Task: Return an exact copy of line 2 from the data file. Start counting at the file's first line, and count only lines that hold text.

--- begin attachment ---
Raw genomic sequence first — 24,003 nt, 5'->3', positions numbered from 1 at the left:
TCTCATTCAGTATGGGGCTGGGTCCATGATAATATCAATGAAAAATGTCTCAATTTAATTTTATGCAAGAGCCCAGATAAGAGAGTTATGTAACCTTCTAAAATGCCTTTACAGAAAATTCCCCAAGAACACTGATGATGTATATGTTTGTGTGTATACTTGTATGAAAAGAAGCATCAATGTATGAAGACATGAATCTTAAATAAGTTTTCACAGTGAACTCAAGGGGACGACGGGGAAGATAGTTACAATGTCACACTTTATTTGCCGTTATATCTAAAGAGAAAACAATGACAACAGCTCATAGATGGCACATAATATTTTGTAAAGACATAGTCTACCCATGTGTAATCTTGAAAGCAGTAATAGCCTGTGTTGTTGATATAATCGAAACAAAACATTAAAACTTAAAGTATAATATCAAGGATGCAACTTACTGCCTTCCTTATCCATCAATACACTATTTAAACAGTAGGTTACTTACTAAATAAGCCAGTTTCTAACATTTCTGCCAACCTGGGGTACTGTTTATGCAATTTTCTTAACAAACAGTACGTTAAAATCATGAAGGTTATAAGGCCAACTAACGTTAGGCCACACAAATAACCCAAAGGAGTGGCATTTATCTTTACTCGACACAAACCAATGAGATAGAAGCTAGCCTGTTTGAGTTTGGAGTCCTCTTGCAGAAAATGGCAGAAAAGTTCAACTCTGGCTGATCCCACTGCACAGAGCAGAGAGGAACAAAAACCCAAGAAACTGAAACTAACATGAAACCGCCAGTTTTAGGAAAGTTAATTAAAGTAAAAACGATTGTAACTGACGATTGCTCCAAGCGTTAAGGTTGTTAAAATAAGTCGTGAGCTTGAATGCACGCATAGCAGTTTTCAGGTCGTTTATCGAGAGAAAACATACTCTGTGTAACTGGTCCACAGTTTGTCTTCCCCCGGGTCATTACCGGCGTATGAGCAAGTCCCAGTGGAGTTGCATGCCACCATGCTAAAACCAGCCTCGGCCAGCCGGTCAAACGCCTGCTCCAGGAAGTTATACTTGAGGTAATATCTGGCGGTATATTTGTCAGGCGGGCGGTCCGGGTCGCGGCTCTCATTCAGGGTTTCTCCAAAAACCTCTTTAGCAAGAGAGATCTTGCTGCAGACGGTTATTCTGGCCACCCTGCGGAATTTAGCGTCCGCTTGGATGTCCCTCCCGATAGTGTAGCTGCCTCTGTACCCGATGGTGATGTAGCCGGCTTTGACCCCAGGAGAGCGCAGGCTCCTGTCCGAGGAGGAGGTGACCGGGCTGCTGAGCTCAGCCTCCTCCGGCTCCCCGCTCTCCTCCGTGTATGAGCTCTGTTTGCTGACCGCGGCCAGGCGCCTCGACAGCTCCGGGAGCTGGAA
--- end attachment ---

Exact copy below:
TCTCATTCAGTATGGGGCTGGGTCCATGATAATATCAATGAAAAATGTCTCAATTTAATTTTATGCAAGAGCCCAGATAAGAGAGTTATGTAACCTTCTAAAATGCCTTTACAGAAAATTCCCCAAGAACACTGATGATGTATATGTTTGTGTGTATACTTGTATGAAAAGAAGCATCAATGTATGAAGACATGAATCTTAAATAAGTTTTCACAGTGAACTCAAGGGGACGACGGGGAAGATAGTTACAATGTCACACTTTATTTGCCGTTATATCTAAAGAGAAAACAATGACAACAGCTCATAGATGGCACATAATATTTTGTAAAGACATAGTCTACCCATGTGTAATCTTGAAAGCAGTAATAGCCTGTGTTGTTGATATAATCGAAACAAAACATTAAAACTTAAAGTATAATATCAAGGATGCAACTTACTGCCTTCCTTATCCATCAATACACTATTTAAACAGTAGGTTACTTACTAAATAAGCCAGTTTCTAACATTTCTGCCAACCTGGGGTACTGTTTATGCAATTTTCTTAACAAACAGTACGTTAAAATCATGAAGGTTATAAGGCCAACTAACGTTAGGCCACACAAATAACCCAAAGGAGTGGCATTTATCTTTACTCGACACAAACCAATGAGATAGAAGCTAGCCTGTTTGAGTTTGGAGTCCTCTTGCAGAAAATGGCAGAAAAGTTCAACTCTGGCTGATCCCACTGCACAGAGCAGAGAGGAACAAAAACCCAAGAAACTGAAACTAACATGAAACCGCCAGTTTTAGGAAAGTTAATTAAAGTAAAAACGATTGTAACTGACGATTGCTCCAAGCGTTAAGGTTGTTAAAATAAGTCGTGAGCTTGAATGCACGCATAGCAGTTTTCAGGTCGTTTATCGAGAGAAAACATACTCTGTGTAACTGGTCCACAGTTTGTCTTCCCCCGGGTCATTACCGGCGTATGAGCAAGTCCCAGTGGAGTTGCATGCCACCATGCTAAAACCAGCCTCGGCCAGCCGGTCAAACGCCTGCTCCAGGAAGTTATACTTGAGGTAATATCTGGCGGTATATTTGTCAGGCGGGCGGTCCGGGTCGCGGCTCTCATTCAGGGTTTCTCCAAAAACCTCTTTAGCAAGAGAGATCTTGCTGCAGACGGTTATTCTGGCCACCCTGCGGAATTTAGCGTCCGCTTGGATGTCCCTCCCGATAGTGTAGCTGCCTCTGTACCCGATGGTGATGTAGCCGGCTTTGACCCCAGGAGAGCGCAGGCTCCTGTCCGAGGAGGAGGTGACCGGGCTGCTGAGCTCAGCCTCCTCCGGCTCCCCGCTCTCCTCCGTGTATGAGCTCTGTTTGCTGACCGCGGCCAGGCGCCTCGACAGCTCCGGGAGCTGGAA